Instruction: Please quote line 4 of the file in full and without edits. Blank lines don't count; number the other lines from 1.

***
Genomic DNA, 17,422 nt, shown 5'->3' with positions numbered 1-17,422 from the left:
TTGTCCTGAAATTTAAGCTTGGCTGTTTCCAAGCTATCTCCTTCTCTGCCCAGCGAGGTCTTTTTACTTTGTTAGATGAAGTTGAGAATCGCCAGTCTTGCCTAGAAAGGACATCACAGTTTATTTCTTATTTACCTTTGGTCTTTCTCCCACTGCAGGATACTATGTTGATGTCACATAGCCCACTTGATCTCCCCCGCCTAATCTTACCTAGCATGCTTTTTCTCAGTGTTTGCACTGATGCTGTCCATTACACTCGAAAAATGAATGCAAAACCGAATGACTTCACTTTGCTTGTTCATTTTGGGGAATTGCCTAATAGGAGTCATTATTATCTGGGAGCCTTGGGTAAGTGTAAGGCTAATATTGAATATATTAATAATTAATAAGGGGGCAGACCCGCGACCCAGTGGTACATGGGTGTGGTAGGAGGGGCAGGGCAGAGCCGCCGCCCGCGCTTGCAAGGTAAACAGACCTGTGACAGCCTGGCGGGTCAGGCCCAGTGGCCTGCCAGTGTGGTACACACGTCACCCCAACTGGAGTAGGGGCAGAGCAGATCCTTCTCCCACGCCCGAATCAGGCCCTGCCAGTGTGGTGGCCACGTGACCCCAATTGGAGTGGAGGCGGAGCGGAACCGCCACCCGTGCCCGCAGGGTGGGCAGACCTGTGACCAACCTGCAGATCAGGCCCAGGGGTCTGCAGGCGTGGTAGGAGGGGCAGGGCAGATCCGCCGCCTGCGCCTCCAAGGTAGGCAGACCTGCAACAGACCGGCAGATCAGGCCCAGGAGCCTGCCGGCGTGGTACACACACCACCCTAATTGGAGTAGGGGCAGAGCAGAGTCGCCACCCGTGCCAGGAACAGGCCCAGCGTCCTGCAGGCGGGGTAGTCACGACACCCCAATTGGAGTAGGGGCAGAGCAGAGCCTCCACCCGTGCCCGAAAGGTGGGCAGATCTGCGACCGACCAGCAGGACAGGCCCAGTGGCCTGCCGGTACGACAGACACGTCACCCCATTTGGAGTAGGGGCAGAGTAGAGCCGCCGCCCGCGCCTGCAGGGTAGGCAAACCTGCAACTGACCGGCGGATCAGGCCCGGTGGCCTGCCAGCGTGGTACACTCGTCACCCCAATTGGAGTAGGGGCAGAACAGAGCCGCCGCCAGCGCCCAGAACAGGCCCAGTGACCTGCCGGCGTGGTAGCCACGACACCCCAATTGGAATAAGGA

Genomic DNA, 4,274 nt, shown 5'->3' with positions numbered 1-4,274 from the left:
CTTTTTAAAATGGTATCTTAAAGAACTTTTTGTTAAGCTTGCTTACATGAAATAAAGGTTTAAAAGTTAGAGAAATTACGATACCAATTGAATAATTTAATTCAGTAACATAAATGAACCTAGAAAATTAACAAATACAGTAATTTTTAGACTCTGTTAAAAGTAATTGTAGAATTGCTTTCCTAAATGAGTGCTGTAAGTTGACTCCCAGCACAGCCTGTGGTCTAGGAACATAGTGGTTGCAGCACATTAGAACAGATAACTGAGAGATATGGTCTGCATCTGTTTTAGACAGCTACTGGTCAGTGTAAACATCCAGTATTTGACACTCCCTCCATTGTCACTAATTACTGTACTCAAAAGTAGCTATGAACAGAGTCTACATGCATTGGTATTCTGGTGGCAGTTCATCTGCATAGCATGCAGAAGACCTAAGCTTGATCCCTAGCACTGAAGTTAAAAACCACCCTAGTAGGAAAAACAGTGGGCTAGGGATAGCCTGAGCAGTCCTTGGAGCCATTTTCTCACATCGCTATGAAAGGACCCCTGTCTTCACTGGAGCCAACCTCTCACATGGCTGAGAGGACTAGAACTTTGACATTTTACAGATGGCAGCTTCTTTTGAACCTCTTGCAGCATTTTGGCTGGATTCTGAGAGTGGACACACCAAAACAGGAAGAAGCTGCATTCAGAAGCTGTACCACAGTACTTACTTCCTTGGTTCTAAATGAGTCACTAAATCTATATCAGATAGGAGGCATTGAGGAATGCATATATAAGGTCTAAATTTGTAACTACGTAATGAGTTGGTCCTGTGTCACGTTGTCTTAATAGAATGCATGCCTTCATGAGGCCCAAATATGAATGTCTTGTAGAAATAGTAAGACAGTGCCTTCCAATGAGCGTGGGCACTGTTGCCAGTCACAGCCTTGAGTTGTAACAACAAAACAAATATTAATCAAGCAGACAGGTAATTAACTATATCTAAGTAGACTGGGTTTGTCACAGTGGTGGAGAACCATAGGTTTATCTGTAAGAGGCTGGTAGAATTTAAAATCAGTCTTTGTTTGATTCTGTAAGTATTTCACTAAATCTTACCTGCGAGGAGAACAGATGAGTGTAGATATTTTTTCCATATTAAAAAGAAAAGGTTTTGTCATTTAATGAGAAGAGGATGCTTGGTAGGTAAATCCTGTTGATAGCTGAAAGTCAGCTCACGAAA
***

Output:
CTTTTTAAAATGGTATCTTAAAGAACTTTTTGTTAAGCTTGCTTACATGAAATAAAGGTTTAAAAGTTAGAGAAATTACGATACCAATTGAATAATTTAATTCAGTAACATAAATGAACCTAGAAAATTAACAAATACAGTAATTTTTAGACTCTGTTAAAAGTAATTGTAGAATTGCTTTCCTAAATGAGTGCTGTAAGTTGACTCCCAGCACAGCCTGTGGTCTAGGAACATAGTGGTTGCAGCACATTAGAACAGATAACTGAGAGATATGGTCTGCATCTGTTTTAGACAGCTACTGGTCAGTGTAAACATCCAGTATTTGACACTCCCTCCATTGTCACTAATTACTGTACTCAAAAGTAGCTATGAACAGAGTCTACATGCATTGGTATTCTGGTGGCAGTTCATCTGCATAGCATGCAGAAGACCTAAGCTTGATCCCTAGCACTGAAGTTAAAAACCACCCTAGTAGGAAAAACAGTGGGCTAGGGATAGCCTGAGCAGTCCTTGGAGCCATTTTCTCACATCGCTATGAAAGGACCCCTGTCTTCACTGGAGCCAACCTCTCACATGGCTGAGAGGACTAGAACTTTGACATTTTACAGATGGCAGCTTCTTTTGAACCTCTTGCAGCATTTTGGCTGGATTCTGAGAGTGGACACACCAAAACAGGAAGAAGCTGCATTCAGAAGCTGTACCACAGTACTTACTTCCTTGGTTCTAAATGAGTCACTAAATCTATATCAGATAGGAGGCATTGAGGAATGCATATATAAGGTCTAAATTTGTAACTACGTAATGAGTTGGTCCTGTGTCACGTTGTCTTAATAGAATGCATGCCTTCATGAGGCCCAAATATGAATGTCTTGTAGAAATAGTAAGACAGTGCCTTCCAATGAGCGTGGGCACTGTTGCCAGTCACAGCCTTGAGTTGTAACAACAAAACAAATATTAATCAAGCAGACAGGTAATTAACTATATCTAAGTAGACTGGGTTTGTCACAGTGGTGGAGAACCATAGGTTTATCTGTAAGAGGCTGGTAGAATTTAAAATCAGTCTTTGTTTGATTCTGTAAGTATTTCACTAAATCTTACCTGCGAGGAGAACAGATGAGTGTAGATATTTTTTCCATATTAAAAAGAAAAGGTTTTGTCATTTAATGAGAAGAGGATGCTTGGTAGGTAAATCCTGTTGATAGCTGAAAGTCAGCTCACGAAA